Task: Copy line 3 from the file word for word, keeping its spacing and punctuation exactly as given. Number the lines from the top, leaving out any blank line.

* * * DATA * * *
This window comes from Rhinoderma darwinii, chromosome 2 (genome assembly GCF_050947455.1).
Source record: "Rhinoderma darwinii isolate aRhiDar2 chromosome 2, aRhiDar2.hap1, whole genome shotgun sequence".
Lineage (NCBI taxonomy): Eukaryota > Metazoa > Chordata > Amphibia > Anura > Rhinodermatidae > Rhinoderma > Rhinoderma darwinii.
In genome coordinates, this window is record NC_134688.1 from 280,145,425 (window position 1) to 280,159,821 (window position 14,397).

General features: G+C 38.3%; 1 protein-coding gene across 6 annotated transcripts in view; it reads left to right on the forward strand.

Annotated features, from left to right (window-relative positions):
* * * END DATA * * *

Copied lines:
Lineage (NCBI taxonomy): Eukaryota > Metazoa > Chordata > Amphibia > Anura > Rhinodermatidae > Rhinoderma > Rhinoderma darwinii.